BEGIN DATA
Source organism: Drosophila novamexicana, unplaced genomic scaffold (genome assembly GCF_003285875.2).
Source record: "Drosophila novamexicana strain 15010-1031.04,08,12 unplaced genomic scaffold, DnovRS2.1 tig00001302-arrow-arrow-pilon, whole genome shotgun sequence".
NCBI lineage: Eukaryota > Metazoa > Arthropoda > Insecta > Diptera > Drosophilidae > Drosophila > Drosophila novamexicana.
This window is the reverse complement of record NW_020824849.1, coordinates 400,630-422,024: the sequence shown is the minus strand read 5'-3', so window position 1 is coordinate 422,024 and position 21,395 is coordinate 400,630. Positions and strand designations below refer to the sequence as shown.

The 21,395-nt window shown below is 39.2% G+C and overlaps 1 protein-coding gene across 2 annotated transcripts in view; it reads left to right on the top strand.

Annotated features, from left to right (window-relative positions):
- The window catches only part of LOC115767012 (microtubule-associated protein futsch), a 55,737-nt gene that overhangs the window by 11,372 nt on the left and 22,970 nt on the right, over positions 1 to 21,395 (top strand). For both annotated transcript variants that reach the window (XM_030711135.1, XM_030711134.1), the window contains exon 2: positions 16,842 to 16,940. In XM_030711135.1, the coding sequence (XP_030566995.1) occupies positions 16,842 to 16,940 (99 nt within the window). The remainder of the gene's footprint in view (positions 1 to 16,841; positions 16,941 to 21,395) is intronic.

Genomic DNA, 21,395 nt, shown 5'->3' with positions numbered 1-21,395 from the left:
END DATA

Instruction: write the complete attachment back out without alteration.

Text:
Source organism: Drosophila novamexicana, unplaced genomic scaffold (genome assembly GCF_003285875.2).
Source record: "Drosophila novamexicana strain 15010-1031.04,08,12 unplaced genomic scaffold, DnovRS2.1 tig00001302-arrow-arrow-pilon, whole genome shotgun sequence".
NCBI lineage: Eukaryota > Metazoa > Arthropoda > Insecta > Diptera > Drosophilidae > Drosophila > Drosophila novamexicana.
This window is the reverse complement of record NW_020824849.1, coordinates 400,630-422,024: the sequence shown is the minus strand read 5'-3', so window position 1 is coordinate 422,024 and position 21,395 is coordinate 400,630. Positions and strand designations below refer to the sequence as shown.

The 21,395-nt window shown below is 39.2% G+C and overlaps 1 protein-coding gene across 2 annotated transcripts in view; it reads left to right on the top strand.

Annotated features, from left to right (window-relative positions):
- The window catches only part of LOC115767012 (microtubule-associated protein futsch), a 55,737-nt gene that overhangs the window by 11,372 nt on the left and 22,970 nt on the right, over positions 1 to 21,395 (top strand). For both annotated transcript variants that reach the window (XM_030711135.1, XM_030711134.1), the window contains exon 2: positions 16,842 to 16,940. In XM_030711135.1, the coding sequence (XP_030566995.1) occupies positions 16,842 to 16,940 (99 nt within the window). The remainder of the gene's footprint in view (positions 1 to 16,841; positions 16,941 to 21,395) is intronic.

Genomic DNA, 21,395 nt, shown 5'->3' with positions numbered 1-21,395 from the left: